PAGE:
The potatoes won't have nearly enough time to cook on their own - to get them ready, we cooked the small tots whole in plenty of salted water. The timing will depend on just how large the potatoes you use are - you want them to be tender, yet not so much that they would fall apart. When testing to see if they are ready, a sharp knife should barely give you any resistance. Since the potatoes need to be sliced, it is best to let them cool down first - not only will your fingers thank you, they are more apt to slice cleanly.
We left the skin on for the boost in nutrition, but you can certainly peel or rub them clean if you like. To take some of the bite out of the onion, the thin slices are softened in a liberal slick of extra-virgin olive oil. Three tablespoons may seem excessive for two small onions'? worth, but once they have done their business, all of those potatoes that had been thinly sliced are slid into the skillet and the oil gives them a chance to crisp and brown.
Generously seasoning the potatoes and onion with salt and fresh ground black pepper ready the skillet for the mass of beaten eggs and sharp white cheddar that were about to be poured in. I tend to mix whole eggs with egg whites to level the playing field, but I do prefer the texture where the ratio favors whole eggs. With two egg whites replacing one whole egg, we went with four extra whites and dropping the whole eggs to eight. You could probably narrow the whole egg amount to around 5 or so, but we've found the texture starts to suffer once you pass the half and half point.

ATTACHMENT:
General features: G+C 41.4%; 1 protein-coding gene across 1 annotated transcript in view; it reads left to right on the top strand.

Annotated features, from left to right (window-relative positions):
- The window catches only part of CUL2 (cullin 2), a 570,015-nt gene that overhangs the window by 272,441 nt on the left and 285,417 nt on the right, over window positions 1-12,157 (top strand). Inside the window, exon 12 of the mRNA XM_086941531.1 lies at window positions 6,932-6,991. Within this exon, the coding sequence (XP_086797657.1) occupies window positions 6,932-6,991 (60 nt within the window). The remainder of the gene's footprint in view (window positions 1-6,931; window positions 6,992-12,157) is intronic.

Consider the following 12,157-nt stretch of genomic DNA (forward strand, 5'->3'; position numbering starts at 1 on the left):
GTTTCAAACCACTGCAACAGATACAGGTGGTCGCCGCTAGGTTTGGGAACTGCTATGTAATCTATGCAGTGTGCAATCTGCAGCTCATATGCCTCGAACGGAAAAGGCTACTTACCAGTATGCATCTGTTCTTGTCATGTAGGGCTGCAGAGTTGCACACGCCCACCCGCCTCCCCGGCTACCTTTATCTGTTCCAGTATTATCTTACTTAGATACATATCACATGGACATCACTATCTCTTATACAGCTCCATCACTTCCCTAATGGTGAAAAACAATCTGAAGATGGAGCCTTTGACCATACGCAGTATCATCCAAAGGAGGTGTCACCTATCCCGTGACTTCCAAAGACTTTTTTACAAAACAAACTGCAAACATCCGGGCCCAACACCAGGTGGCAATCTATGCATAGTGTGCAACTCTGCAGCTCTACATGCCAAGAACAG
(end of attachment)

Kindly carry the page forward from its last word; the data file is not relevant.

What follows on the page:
As soon as the eggs were added, scant spoonfuls of sour cream were dropped all over the top and swirled in using the tip of a table knife. You could probably just whisk this right into the eggs, but what fun is that? This way you experience the tangy contrast more in the creamy puddles! With the amount of eggs, it wouldn't work so well to try and cook this through on a burner - as soon as the edge begins to set, the skillet is transferred to the oven to gently finish cooking the eggs through.
Served whole, inverted on a platter for the bonus visual bang of seeing the sliced potatoes and onions scattered around the top, let this rest for at least a few minutes to let the eggs relax before taking out wedges. I'm sure this would be a commanding dish for a hearty breakfast or brunch, but as we found out when we prepared this, the frittata also makes for a substantial meat-free dinner as well!